Birds of Prey, The Superhero Movie Womxn Need Right Now

Written by: Joe Lollo

The month of February is best known for movies that probably are a hit or miss depending on how good they delivered during the end of the winter season.

This year started out with some rather unsuccessful hits last month, yet Birds of Prey (and the Fantabulous Emancipation of Harley Quinn) shines above the rest of them.

It might prove to be Harley Quinn’s redemption from her recent portrayal in the disaster that was Suicide Squad. The film, directed by Cathy Yen, centers around Harley Quinn (Margot Robbie), who after splitting up with the Joker, must bring a priceless diamond to Black Mask (Ewan McGregor) from a thieving little girl, Cassandra Cain (Ella Jay Basco). Her attempt to bring the diamond back involves a lethal assassin, a singer/driver, and a detective as they clash in their attempts to collect the fortune.

Though everyone in this film had stellar character performances, Margot Robbie really goes above and beyond in her performance as Harley. Harley Quinn’s character is a crazed antagonist-turned-funny but deadly protagonist, and never misses a beat as she pulls off a combination of comedy, action, and storytelling throughout the film. Ewan McGregor, in his role of the villain Black Mask, is perfectly cast as one of the most twisted yet mesmerizing DC creeps since Joker, and his fellow DCEU newbies Mary Elizabeth Winstead (as Harley’s crossbow-bearing friend Huntress) and Jurnee Smollett-Bell (as super-screamer Black Canary) complement Robbie well to round out a good cast.

Even though that Harley Quinn’s character was limited in Suicide Squad, this film took almost four years to perfect the character of Harley Quinn, from the way her dialogue turns from first to a third-person perspective to her interactions with every other character on screen.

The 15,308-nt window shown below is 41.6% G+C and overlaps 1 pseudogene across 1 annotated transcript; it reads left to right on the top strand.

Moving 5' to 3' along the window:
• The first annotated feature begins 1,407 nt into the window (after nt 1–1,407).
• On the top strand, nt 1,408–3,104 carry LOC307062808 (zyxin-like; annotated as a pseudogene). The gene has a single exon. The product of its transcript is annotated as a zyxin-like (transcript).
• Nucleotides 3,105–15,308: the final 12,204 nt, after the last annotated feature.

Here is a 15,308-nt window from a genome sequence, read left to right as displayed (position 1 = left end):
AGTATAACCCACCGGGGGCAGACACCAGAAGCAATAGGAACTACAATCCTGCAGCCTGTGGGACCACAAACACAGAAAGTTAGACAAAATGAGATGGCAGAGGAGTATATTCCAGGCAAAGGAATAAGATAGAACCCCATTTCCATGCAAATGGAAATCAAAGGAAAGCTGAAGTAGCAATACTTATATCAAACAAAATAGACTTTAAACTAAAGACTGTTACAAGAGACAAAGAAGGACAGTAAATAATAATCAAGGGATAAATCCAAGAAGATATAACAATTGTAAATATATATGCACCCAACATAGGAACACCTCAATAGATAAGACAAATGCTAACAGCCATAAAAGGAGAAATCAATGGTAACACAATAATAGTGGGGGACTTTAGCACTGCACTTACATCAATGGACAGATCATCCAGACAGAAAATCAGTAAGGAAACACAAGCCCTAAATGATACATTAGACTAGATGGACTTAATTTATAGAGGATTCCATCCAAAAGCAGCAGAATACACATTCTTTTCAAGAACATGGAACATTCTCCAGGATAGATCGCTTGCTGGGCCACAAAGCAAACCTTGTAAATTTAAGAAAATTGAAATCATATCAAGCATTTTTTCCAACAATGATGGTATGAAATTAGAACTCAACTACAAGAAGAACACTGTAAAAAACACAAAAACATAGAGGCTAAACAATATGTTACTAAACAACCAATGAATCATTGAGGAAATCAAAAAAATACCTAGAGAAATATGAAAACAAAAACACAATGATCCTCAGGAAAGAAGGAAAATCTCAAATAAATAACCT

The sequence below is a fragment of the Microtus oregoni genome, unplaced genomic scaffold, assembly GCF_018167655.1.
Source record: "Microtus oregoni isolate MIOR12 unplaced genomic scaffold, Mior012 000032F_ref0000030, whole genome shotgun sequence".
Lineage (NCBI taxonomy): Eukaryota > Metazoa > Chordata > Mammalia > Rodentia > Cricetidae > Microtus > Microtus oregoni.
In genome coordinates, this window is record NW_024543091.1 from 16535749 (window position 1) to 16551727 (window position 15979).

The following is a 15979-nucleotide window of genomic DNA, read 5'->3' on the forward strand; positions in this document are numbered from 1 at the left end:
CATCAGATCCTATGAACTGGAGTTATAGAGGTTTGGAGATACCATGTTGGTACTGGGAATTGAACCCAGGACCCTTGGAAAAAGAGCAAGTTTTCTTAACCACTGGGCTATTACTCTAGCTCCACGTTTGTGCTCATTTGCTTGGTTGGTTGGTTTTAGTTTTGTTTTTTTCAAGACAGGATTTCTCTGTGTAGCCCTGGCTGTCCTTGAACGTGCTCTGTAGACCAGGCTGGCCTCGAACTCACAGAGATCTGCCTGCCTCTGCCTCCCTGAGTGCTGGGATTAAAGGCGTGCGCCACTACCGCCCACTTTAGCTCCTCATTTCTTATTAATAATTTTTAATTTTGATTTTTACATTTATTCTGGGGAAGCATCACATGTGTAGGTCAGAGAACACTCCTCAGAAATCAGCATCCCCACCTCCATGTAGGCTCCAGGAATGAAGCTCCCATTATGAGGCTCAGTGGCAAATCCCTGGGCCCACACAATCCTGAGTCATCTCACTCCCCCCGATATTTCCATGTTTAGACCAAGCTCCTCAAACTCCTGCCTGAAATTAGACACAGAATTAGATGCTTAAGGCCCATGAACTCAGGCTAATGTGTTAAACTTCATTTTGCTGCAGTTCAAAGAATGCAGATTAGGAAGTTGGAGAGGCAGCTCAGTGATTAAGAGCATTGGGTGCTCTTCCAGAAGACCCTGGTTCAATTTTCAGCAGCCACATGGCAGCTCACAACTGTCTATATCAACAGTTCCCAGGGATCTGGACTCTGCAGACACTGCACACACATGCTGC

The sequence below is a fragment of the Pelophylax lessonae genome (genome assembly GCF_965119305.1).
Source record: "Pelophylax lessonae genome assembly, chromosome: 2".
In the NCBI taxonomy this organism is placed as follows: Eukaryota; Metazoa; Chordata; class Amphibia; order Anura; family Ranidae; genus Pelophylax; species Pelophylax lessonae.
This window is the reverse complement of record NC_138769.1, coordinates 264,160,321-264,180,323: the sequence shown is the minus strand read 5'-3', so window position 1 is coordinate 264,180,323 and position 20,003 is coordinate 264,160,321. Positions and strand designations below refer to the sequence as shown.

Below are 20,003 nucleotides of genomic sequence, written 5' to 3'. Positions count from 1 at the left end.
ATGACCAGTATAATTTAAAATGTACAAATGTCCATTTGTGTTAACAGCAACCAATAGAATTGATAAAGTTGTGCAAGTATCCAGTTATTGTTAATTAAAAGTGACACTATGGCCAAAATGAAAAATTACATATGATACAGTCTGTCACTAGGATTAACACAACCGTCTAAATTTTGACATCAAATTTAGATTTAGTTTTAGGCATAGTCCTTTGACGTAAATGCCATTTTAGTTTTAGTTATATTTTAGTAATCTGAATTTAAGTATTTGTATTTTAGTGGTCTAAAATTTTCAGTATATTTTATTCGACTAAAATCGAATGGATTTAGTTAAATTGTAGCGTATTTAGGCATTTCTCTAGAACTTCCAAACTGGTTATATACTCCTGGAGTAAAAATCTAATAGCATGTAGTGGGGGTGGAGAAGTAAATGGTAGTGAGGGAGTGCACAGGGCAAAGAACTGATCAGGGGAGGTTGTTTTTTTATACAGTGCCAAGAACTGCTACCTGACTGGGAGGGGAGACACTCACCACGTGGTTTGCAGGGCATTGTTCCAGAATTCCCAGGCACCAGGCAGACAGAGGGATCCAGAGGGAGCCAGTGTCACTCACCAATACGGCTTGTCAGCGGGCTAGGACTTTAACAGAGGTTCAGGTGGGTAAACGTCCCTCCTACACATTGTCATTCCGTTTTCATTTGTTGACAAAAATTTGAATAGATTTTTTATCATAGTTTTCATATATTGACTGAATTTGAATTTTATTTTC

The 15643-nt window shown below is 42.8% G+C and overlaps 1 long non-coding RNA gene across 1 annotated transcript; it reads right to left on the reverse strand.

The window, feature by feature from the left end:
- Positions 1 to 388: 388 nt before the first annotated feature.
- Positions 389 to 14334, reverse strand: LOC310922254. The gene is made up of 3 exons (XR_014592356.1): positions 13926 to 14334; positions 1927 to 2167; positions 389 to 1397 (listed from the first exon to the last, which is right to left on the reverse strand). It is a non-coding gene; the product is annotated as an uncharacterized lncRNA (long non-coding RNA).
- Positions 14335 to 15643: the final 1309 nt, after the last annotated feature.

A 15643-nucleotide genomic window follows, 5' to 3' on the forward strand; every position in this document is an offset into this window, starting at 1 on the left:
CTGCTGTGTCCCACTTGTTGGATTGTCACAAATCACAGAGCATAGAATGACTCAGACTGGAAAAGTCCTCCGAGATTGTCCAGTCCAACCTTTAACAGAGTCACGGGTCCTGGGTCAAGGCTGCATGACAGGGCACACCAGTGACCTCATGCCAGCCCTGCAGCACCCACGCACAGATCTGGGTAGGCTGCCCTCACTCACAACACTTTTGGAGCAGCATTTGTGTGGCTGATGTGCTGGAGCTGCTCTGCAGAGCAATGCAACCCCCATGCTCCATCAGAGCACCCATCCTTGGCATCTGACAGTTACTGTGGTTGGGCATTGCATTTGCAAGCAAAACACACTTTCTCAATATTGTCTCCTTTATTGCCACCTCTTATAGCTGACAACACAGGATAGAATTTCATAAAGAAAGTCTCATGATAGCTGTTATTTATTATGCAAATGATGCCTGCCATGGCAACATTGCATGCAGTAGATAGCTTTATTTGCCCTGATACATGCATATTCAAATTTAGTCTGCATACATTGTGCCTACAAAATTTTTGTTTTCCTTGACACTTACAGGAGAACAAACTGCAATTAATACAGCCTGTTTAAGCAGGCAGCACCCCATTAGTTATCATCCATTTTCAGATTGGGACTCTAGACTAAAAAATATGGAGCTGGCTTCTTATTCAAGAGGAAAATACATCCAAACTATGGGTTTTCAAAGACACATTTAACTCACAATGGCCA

In fact, I think Birds of Prey is the exact kind of film that womxn need right now. Yen’s dedication to her craft is basically a way of making female-led superhero movies not be the stereotyped sexy ones. She manages to make her characters look powerful or good-looking without oversexualizing their wardrobe, and she manages to make female characters complicated and empathetic, and lets them have standout qualities besides just looking good. She does all of this without sacrificing any of the fun, action, or story that the movie would possess, and ties in some important messages about being yourself throughout it, in the vein of the DC Extended Universe’s previous film Shazam.

The most satisfying part of Birds of Prey, however, is its action choreography. Harley Quinn’s graceful movements and solid weapon usage were on par with other action films from this past decade, if not better. Each action scene was uniquely paced, and each led to mixed feelings of both amusement and excitement. Each scene that featured a face-to-face confrontation revealed a perfectly-timed and well-executed action scene, still filled with great dialogue and great cinematography.

Overall, Cathy Yen did a very good job at directing a DC film, especially since DC Comics haven’t really had the best adaptation track records. Combining multiple genres, something slightly characteristic of Yen, pulled off surprisingly well, and gave us a great balance of comedy, action, and drama. The actors delivered superior performances, and, all in all, this film that blows David Ayer’s Suicide Squad out of the picture.

If Birds of Prey, coupled with DC’s last two films are any indicator, I’m excited to see what they put out next.

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